Before we consider my top five materials, a quick note. I have not included water as a separate item in my list because it is a big subject. So, water aside, here are my top five natural materials, and how to use them:
Sand is a versatile material with great appeal to children. First, forget the principle of less is more. More is more: the larger the sand area the more it can be used in play and learning. Aim to create a beach-like sand area, ideally with water alongside it. Vary resources in the sand pit (shells, stones, pebbles) and tools (moulds, spades, buckets) but also have times when the sand is uncluttered so that children can interact with it directly and simply.
Schools tend to reserve soil for flower beds and not for use as a play material. But its properties make it ideal for play. Children can dig in it, turn it over, bury and find treasures, make holes, fill vessels, research mini-beasts, etc. When dry it is hard and crumbly, but when moist it can moulded. Wet, it becomes mud: a material particularly fascinating to children, who can use it to make imprints, marks and noises, and generally squish and squelch around.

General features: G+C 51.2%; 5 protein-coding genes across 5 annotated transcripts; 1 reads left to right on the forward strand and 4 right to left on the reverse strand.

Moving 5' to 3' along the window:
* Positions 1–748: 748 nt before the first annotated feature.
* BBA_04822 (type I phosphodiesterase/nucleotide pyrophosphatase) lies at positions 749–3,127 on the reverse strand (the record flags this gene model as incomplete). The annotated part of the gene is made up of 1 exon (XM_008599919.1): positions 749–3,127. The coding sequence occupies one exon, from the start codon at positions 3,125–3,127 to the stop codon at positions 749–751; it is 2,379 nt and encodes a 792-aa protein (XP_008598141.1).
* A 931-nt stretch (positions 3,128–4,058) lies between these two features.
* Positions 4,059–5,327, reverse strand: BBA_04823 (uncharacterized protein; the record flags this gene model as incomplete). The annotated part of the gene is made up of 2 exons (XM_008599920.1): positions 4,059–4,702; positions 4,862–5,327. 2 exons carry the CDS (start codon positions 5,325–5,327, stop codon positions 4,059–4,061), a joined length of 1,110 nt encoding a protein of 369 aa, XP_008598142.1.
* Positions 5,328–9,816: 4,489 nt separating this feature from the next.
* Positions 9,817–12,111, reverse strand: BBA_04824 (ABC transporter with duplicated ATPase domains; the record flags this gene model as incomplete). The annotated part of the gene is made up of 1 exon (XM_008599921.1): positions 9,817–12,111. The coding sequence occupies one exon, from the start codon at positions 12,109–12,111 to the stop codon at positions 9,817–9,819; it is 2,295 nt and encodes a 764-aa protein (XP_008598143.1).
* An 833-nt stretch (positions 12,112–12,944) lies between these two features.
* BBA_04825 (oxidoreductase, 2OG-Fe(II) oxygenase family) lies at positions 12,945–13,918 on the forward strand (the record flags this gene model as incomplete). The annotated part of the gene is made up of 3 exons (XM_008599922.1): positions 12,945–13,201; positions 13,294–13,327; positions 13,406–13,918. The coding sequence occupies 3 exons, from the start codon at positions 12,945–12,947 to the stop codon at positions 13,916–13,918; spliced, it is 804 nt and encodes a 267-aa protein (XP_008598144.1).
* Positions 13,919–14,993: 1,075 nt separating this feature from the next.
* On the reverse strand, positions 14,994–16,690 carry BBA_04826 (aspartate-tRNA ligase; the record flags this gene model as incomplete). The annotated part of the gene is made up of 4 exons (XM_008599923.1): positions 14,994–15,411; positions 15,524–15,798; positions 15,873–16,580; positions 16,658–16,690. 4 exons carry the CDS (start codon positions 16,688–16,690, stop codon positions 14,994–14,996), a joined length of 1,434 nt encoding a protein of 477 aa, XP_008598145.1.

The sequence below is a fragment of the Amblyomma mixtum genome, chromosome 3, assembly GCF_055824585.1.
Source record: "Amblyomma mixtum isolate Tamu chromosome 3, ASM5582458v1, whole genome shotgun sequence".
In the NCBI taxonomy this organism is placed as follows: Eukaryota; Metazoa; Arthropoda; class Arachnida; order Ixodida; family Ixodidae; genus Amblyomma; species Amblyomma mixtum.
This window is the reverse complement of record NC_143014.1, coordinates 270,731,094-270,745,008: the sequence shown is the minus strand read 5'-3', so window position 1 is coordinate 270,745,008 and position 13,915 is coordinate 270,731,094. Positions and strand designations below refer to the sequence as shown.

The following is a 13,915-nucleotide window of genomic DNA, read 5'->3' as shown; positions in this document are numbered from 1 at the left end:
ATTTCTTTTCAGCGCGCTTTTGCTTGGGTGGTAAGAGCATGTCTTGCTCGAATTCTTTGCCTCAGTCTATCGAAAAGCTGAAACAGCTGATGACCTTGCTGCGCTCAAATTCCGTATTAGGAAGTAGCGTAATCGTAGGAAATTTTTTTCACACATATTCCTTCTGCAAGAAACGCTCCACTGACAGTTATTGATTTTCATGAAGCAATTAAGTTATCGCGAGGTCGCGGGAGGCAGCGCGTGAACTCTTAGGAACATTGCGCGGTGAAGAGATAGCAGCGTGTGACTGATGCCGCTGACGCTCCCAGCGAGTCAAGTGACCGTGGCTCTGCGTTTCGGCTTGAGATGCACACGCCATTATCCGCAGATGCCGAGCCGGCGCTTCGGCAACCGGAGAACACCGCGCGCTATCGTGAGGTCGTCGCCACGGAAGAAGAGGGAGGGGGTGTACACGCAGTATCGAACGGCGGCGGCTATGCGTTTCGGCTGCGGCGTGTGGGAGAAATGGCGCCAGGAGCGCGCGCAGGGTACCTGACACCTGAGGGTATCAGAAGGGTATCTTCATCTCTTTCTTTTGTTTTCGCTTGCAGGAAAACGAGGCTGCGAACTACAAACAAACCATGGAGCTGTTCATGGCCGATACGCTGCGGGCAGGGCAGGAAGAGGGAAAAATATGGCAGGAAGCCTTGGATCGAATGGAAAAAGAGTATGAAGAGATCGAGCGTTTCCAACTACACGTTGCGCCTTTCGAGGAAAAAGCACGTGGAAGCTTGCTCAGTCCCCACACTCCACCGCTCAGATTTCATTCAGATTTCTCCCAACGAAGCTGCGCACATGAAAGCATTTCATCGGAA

Boulders are becoming popular features for playgrounds. It is easy to see why. They enhance the landscape, provide great opportunities for balancing and jumping, and are perfect for weary staff and children looking for a seat!
Bark and wood chippings make an excellent safety surface. Wood is tactile and pleasant to touch; it blends in with the natural environment and is strong, durable and versatile. Wooden trunks or beams can be balanced on. Trees with low lying branches are great for climbing or for creating dens. Slices of trunk make brilliant stepping stones that children can move around.
It wouldn’t be a play garden without plants. As well as creating a more pleasant environment, plants offer further benefits. Herbs, for example, are perfect for sensory development and can be used in home economics lessons. Flowers and petals are very appealing and can be used to create patterns, potions and broths. Latin could even be introduced in the form of spells and incantations associated with such creations – though it is of course essential that children do not eat or drink anything they shouldn’t!